And then there’s New Jersey’s own Jonathan Mann. Mann has written and recorded a new original song every day for the past eight years—and counting. Mann and his catalog of nearly 3,000 songs have been featured on ABC, CBS, CNN, MSNBC, and HuffPost Live.

If hypercreation seems too daunting to you, remember this: Creativity is a muscle. The more you create, the more prolific you will become. Conversely, the less you create, the more that muscle atrophies. Make creation a constant in your music career, as each song you produce gives you one more opportunity for success.

A final word of warning:

As you embrace hypercreation in your own career, you should be wary of business relationships that are not conducive to you being prolific with your art. You cannot hypercreate unless you have complete authority over when, how, and with whom you make music. As a result, you should look upon exclusive recording agreements with great skepticism.

These contracts essentially give someone else (such as a record label or producer) full control over your recording projects. Under such a deal, you would not be able to make music without that someone’s permission, and they almost assuredly will not approve of you creating new music on a weekly basis. Rather, they will favor the old release model: Make an album, wait 2-3 years, and make another album (assuming that the label/producer still wants to record with you).

In the New Music Industry – one in which the creation, distribution, and promotion of music is so conducive to hypercreation — artists should give some serious thought to the significant value in being able to create on their own terms.

Interview: Ariel Hyatt Discusses New Book & Offers Crowdfunding Insight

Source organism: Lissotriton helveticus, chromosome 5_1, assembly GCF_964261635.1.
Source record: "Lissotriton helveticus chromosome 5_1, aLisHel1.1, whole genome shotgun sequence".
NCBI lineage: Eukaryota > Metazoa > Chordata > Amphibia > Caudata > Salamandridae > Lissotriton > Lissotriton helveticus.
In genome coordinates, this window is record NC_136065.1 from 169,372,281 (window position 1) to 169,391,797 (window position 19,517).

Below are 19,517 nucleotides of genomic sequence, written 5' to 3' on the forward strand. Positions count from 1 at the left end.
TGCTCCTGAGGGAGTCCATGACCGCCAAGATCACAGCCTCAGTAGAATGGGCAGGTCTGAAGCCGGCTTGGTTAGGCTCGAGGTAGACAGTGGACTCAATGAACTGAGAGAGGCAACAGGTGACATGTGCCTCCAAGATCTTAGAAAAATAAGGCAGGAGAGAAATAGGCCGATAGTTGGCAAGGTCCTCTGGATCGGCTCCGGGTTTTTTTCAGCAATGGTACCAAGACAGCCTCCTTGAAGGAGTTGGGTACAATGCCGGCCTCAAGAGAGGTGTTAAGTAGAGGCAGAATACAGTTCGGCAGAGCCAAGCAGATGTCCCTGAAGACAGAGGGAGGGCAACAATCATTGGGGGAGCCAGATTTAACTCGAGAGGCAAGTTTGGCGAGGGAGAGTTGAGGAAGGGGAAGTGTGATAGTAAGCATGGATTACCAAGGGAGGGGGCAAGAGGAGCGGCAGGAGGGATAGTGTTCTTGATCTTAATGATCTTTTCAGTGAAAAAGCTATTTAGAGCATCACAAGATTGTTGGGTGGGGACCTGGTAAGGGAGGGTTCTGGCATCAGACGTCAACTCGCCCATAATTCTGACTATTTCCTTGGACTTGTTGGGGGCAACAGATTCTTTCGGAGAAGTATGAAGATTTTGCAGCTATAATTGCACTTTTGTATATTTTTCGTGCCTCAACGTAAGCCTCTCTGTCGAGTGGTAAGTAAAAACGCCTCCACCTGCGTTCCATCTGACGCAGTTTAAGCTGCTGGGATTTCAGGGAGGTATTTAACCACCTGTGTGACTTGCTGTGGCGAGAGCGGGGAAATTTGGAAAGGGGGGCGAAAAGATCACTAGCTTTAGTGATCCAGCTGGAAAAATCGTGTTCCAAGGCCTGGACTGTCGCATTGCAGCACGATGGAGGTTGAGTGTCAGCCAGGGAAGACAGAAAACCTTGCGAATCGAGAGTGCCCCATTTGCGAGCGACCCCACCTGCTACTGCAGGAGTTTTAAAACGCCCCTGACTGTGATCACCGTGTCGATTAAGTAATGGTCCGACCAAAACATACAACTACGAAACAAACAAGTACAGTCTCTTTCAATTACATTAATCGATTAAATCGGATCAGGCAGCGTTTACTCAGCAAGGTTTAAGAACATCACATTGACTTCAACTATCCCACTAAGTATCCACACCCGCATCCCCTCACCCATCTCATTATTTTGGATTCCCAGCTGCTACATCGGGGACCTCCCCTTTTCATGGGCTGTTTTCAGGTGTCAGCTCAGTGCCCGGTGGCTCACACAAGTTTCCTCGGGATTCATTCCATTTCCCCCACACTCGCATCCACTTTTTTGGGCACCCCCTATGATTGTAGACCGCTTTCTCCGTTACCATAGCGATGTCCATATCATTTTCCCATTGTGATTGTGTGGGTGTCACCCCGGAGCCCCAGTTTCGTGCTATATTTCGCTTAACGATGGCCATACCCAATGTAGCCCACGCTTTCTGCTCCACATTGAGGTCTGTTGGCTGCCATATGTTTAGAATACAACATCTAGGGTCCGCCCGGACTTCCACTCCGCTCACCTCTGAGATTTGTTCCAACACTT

Ariel Hyatt, founder and owner of Cyber PR in New York City, has been helping artists and entrepreneurs like herself for 20 years by offering public relations, social media and content strategy services.

On top of being a entrepreneurial force in the music scene and beyond, Ariel is also an author. She’s written four books on social media, and her newest book Crowdstart: The Ultimate Guide to a Powerful and Profitable Crowdfunding Campaign drops on October 25th (get it on Amazon!).

We’ve covered campaign tips for artists in the past on this blog, but much like social media marketing, crowdfunding is an ever-evolving process and there’s a lot of insight to be gained from a professional who’s been making it happen long before it was as common as it is nowadays. Crowdstart is a must-have for any independent artist who’s looking to build or improve their crowdfunding skills.

Ariel was kind enough to answer some questions for us, going into personal experiences, advice, and takeaways from the new book, so take notes:

In the beginning of this book, you speak to the help you received (and didn’t receive) from friends/acquaintances after a homefire. What do artists who have never reached out for help need to understand about receiving it from what they thought would be ‘unlikely’ sources?

Ariel Hyatt: Part of the magic of asking for help (which is what a crowdfunding campaign is all about) is the element of surprise. What artists need to understand about this is the people who you thought might be huge help may not come to the table at all and when you launch a crowdfunding campaign there will be quite a few donors who will come forward that you did not expect or even know existed.